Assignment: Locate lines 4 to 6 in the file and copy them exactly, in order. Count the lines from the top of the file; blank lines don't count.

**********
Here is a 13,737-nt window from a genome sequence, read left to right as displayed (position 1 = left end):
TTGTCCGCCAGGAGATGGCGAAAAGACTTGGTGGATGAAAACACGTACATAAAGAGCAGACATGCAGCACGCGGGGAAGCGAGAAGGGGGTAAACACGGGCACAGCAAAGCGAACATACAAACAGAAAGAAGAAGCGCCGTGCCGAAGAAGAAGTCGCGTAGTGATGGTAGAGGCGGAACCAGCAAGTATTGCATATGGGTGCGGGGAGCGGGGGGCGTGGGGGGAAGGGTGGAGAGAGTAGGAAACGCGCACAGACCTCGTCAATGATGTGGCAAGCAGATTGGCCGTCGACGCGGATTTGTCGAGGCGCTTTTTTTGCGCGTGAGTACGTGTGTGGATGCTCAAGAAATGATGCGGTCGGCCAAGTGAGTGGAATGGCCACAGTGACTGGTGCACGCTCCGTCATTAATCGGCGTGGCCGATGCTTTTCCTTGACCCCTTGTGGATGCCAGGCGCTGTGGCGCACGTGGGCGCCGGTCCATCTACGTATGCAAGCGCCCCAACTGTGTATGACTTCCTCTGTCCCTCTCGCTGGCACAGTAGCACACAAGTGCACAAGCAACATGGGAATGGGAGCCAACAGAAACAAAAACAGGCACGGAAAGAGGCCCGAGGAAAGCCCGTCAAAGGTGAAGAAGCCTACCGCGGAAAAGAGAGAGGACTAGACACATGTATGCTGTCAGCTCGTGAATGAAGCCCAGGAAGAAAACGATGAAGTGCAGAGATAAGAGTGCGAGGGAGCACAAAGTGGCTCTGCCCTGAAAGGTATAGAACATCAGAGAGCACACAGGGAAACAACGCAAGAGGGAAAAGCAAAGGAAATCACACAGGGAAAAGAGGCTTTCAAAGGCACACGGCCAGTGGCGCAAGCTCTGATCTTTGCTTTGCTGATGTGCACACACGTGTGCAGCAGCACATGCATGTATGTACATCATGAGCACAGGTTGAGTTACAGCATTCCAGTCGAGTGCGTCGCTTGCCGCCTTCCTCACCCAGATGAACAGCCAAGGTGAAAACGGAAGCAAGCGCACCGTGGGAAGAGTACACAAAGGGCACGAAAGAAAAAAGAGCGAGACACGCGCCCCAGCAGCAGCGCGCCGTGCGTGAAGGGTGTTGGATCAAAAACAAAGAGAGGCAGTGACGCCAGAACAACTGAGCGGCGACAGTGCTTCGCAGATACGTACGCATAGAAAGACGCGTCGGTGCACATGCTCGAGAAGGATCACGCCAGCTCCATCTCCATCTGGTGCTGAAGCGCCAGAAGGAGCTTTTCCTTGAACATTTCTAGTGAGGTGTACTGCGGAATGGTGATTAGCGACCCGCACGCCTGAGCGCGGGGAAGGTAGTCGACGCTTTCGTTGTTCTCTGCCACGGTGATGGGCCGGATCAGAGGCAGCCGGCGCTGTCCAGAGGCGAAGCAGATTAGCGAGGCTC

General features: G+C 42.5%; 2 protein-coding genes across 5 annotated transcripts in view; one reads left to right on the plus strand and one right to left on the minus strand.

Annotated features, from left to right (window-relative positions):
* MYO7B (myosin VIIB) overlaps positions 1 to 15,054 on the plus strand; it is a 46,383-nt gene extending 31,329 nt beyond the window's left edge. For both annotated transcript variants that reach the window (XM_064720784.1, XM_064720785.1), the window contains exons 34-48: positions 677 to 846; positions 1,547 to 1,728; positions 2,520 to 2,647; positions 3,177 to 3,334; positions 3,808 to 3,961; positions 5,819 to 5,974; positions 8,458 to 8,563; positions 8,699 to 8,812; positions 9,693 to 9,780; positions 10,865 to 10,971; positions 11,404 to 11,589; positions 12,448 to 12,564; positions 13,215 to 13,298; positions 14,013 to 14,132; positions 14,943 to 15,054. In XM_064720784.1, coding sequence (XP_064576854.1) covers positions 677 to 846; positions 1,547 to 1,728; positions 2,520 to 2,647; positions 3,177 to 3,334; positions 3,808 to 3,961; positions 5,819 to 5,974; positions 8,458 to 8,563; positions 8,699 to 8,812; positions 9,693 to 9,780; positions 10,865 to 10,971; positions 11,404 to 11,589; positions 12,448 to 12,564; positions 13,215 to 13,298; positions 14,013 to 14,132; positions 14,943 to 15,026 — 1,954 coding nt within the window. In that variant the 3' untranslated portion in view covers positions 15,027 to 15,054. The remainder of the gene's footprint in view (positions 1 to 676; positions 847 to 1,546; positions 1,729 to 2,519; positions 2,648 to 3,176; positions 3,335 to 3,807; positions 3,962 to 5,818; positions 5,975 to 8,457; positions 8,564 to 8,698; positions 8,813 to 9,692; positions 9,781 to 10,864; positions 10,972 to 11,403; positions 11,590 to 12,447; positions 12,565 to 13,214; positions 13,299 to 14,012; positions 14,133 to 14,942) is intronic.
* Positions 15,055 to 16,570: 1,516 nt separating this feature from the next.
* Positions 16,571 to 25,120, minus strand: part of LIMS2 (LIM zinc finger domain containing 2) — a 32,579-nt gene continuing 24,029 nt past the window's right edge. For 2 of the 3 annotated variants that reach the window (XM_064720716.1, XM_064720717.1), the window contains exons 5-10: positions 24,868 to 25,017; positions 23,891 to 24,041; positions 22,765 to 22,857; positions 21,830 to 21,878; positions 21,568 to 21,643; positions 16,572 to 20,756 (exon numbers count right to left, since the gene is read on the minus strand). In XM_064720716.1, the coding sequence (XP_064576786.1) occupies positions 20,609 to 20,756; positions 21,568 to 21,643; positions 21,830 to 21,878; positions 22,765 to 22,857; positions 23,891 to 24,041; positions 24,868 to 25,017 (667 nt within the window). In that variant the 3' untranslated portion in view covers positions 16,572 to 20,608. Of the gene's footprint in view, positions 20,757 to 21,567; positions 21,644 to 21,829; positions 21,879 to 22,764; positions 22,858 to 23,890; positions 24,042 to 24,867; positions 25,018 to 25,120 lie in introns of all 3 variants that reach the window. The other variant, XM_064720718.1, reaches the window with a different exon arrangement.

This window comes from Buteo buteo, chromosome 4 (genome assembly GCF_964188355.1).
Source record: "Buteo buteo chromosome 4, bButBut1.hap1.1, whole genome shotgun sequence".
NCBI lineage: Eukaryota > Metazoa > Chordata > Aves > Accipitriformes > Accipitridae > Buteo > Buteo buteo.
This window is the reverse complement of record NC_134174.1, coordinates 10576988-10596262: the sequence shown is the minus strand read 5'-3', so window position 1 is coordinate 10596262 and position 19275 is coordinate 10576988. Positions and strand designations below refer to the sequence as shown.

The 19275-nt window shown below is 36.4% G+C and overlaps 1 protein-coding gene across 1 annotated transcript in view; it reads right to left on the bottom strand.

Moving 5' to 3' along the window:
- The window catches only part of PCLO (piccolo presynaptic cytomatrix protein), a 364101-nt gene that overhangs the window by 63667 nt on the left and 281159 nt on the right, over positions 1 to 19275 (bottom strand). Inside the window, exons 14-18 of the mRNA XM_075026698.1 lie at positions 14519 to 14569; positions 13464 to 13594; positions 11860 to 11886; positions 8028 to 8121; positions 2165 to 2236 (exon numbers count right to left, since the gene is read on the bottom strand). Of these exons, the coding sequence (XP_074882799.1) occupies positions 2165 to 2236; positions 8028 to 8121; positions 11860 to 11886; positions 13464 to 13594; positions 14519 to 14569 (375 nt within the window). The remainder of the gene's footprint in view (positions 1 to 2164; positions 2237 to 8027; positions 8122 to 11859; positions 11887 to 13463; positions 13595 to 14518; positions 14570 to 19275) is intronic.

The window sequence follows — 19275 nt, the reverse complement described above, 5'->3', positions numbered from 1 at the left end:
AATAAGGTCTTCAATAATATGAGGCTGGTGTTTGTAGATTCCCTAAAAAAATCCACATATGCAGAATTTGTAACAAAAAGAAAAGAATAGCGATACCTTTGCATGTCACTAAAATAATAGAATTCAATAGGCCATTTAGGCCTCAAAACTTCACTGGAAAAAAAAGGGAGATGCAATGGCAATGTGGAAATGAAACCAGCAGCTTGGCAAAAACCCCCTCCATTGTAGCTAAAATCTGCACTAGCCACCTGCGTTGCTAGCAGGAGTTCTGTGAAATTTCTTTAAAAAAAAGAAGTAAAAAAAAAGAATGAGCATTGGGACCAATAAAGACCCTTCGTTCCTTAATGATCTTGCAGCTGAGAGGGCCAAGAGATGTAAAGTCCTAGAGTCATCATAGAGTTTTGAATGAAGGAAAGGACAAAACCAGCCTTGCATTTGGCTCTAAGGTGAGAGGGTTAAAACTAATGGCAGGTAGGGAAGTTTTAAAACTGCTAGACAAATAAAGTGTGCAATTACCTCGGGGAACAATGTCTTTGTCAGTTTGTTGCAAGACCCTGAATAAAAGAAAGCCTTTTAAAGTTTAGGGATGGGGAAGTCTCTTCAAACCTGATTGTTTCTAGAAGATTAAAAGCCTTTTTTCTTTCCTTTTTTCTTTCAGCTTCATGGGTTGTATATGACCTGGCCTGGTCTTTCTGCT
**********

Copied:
Annotated features, from left to right (window-relative positions):
* MYO7B (myosin VIIB) overlaps positions 1 to 15,054 on the plus strand; it is a 46,383-nt gene extending 31,329 nt beyond the window's left edge. For both annotated transcript variants that reach the window (XM_064720784.1, XM_064720785.1), the window contains exons 34-48: positions 677 to 846; positions 1,547 to 1,728; positions 2,520 to 2,647; positions 3,177 to 3,334; positions 3,808 to 3,961; positions 5,819 to 5,974; positions 8,458 to 8,563; positions 8,699 to 8,812; positions 9,693 to 9,780; positions 10,865 to 10,971; positions 11,404 to 11,589; positions 12,448 to 12,564; positions 13,215 to 13,298; positions 14,013 to 14,132; positions 14,943 to 15,054. In XM_064720784.1, coding sequence (XP_064576854.1) covers positions 677 to 846; positions 1,547 to 1,728; positions 2,520 to 2,647; positions 3,177 to 3,334; positions 3,808 to 3,961; positions 5,819 to 5,974; positions 8,458 to 8,563; positions 8,699 to 8,812; positions 9,693 to 9,780; positions 10,865 to 10,971; positions 11,404 to 11,589; positions 12,448 to 12,564; positions 13,215 to 13,298; positions 14,013 to 14,132; positions 14,943 to 15,026 — 1,954 coding nt within the window. In that variant the 3' untranslated portion in view covers positions 15,027 to 15,054. The remainder of the gene's footprint in view (positions 1 to 676; positions 847 to 1,546; positions 1,729 to 2,519; positions 2,648 to 3,176; positions 3,335 to 3,807; positions 3,962 to 5,818; positions 5,975 to 8,457; positions 8,564 to 8,698; positions 8,813 to 9,692; positions 9,781 to 10,864; positions 10,972 to 11,403; positions 11,590 to 12,447; positions 12,565 to 13,214; positions 13,299 to 14,012; positions 14,133 to 14,942) is intronic.
* Positions 15,055 to 16,570: 1,516 nt separating this feature from the next.